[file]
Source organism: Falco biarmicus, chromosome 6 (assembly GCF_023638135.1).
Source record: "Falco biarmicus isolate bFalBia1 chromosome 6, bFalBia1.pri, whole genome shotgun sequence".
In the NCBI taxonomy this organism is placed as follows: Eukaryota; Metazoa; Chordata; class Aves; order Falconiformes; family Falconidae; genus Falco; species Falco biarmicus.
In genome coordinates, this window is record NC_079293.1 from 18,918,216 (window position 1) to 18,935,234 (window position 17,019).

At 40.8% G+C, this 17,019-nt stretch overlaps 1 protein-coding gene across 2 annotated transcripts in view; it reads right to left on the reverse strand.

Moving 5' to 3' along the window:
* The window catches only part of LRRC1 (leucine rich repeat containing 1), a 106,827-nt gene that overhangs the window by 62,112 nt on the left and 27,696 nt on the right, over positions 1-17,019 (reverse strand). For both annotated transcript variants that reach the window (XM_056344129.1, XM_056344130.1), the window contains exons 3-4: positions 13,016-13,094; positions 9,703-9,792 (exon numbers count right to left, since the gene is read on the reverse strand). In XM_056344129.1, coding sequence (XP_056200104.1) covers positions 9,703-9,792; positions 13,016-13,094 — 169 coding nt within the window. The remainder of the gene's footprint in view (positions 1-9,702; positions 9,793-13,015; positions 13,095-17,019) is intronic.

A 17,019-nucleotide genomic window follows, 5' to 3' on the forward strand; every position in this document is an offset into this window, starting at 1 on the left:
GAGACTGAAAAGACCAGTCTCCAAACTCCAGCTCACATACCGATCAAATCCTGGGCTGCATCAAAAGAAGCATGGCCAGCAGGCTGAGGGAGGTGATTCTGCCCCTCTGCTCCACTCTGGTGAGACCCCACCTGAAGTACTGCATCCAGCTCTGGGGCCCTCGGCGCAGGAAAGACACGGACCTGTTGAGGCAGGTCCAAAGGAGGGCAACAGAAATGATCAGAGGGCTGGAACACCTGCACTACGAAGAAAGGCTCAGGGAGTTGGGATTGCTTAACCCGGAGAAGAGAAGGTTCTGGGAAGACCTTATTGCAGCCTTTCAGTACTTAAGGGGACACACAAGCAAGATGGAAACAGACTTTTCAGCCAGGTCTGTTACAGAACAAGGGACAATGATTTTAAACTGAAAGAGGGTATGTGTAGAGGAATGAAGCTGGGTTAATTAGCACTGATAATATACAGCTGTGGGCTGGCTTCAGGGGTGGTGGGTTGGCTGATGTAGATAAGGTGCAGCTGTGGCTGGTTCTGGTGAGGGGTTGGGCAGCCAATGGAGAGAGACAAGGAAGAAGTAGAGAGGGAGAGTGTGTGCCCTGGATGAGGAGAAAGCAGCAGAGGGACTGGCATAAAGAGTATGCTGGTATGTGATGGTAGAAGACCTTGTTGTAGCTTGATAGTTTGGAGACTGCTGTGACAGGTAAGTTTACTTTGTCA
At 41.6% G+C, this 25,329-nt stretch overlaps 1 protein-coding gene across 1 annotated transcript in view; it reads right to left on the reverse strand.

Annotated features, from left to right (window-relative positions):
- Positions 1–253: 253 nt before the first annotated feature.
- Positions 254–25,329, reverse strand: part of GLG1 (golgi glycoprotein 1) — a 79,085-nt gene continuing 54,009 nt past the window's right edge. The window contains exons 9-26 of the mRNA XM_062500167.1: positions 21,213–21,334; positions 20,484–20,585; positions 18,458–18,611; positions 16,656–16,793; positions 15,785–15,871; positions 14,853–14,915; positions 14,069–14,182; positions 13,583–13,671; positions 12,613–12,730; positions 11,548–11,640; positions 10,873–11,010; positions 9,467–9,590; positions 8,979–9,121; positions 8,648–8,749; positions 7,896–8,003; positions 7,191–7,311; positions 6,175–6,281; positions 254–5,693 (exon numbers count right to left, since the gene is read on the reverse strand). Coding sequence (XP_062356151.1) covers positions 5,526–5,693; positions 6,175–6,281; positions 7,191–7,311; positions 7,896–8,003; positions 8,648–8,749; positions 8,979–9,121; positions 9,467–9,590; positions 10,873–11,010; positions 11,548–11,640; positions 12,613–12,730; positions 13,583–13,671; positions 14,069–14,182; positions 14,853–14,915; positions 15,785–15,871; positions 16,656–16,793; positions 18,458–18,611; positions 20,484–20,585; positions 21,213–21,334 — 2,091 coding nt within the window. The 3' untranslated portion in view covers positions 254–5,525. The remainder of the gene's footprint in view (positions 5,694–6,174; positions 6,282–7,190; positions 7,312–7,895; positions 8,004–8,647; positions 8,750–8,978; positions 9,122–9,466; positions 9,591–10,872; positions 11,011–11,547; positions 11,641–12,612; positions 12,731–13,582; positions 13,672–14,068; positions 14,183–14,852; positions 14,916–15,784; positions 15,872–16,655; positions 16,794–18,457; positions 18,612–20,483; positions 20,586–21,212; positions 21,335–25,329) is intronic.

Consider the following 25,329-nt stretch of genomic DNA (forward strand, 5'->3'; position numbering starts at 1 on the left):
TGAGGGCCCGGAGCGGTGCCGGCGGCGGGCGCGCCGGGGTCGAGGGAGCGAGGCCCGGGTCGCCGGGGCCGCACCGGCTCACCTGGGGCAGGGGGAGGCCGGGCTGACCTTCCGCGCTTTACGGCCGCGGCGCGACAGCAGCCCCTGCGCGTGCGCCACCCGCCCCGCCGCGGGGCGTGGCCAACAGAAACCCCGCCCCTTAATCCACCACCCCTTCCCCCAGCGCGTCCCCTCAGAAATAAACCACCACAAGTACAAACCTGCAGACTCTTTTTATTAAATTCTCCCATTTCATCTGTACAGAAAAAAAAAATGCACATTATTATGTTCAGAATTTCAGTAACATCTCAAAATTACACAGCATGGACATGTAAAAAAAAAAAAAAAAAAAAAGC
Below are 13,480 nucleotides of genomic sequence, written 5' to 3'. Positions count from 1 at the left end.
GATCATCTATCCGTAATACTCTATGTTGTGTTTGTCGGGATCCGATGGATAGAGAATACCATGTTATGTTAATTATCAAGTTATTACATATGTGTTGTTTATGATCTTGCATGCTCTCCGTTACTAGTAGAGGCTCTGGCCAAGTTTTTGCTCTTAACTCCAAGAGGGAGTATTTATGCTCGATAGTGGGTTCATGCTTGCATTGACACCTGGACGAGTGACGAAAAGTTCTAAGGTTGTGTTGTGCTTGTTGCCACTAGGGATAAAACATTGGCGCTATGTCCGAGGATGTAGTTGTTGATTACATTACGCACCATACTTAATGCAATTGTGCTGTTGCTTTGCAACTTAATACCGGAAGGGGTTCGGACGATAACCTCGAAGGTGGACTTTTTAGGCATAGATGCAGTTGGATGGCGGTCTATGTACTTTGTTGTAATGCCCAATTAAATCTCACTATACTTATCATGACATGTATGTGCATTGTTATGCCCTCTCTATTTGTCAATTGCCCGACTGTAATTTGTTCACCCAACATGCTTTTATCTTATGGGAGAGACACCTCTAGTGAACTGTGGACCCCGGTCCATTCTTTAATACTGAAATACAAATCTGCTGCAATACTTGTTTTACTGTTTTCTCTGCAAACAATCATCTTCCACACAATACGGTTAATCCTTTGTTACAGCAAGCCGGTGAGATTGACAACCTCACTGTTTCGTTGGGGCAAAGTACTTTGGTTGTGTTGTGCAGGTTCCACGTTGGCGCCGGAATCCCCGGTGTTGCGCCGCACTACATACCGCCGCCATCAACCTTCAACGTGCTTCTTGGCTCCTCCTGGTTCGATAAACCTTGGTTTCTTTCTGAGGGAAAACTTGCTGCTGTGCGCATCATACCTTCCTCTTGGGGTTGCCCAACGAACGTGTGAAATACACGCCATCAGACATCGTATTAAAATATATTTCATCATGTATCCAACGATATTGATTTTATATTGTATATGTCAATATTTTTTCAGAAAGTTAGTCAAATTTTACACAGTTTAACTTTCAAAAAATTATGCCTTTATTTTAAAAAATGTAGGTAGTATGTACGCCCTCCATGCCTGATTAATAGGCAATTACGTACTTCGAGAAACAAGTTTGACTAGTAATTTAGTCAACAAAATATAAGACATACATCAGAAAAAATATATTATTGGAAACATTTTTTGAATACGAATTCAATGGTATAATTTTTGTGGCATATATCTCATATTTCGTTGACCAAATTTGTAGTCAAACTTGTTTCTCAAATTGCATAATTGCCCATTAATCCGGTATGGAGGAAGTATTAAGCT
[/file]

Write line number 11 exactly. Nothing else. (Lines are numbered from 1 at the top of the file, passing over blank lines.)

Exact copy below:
Annotated features, from left to right (window-relative positions):